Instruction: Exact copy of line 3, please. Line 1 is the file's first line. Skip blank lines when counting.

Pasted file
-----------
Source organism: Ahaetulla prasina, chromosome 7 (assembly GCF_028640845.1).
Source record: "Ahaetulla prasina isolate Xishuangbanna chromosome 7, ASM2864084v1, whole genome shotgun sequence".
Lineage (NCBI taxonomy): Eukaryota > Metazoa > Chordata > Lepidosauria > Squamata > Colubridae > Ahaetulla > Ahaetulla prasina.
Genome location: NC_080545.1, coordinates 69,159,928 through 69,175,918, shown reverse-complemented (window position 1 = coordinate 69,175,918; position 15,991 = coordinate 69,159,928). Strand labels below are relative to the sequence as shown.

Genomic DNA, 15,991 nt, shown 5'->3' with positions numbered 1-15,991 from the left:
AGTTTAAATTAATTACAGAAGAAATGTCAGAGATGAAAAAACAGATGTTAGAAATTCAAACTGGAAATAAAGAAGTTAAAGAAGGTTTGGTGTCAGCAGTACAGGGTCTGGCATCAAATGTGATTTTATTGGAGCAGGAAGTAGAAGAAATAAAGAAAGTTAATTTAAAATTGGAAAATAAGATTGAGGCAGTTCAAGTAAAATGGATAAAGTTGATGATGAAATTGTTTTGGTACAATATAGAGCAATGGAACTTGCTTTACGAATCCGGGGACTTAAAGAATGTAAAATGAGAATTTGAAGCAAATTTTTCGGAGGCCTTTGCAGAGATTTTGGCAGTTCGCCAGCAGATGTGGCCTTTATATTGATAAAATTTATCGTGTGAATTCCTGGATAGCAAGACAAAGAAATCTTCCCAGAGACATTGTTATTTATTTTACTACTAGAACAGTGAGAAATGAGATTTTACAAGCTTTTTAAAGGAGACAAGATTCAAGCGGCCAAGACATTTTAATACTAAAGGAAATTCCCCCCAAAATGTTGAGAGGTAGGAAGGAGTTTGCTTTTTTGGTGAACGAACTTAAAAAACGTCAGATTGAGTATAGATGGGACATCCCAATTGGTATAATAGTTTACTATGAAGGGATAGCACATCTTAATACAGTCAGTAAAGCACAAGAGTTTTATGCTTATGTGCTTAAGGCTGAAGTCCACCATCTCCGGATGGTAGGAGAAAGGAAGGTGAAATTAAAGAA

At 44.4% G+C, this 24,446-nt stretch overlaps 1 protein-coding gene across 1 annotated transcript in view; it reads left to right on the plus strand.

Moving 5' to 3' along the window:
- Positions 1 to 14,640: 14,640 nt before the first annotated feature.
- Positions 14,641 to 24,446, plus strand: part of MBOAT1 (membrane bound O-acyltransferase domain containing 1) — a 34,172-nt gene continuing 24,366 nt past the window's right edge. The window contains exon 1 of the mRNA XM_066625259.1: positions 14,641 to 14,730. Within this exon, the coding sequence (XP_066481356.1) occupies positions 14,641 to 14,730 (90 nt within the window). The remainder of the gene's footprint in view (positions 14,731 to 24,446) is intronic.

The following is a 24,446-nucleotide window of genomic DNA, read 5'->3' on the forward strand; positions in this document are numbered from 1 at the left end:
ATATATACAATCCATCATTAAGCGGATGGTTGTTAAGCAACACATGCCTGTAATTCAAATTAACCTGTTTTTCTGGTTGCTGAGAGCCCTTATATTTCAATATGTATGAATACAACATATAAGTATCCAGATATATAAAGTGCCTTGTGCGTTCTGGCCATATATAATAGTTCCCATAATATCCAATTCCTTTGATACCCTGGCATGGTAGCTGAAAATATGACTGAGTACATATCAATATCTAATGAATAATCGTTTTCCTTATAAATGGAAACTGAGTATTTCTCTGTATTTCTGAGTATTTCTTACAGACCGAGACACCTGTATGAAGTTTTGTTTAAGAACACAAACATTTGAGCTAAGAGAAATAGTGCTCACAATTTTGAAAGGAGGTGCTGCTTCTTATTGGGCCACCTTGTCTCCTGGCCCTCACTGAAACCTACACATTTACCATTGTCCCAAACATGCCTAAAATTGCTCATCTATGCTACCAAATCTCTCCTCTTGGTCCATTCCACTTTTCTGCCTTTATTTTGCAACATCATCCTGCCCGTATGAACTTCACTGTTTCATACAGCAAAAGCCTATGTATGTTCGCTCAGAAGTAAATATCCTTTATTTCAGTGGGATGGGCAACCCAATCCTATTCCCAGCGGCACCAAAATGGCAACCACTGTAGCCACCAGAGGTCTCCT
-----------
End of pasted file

Lineage (NCBI taxonomy): Eukaryota > Metazoa > Chordata > Lepidosauria > Squamata > Colubridae > Ahaetulla > Ahaetulla prasina.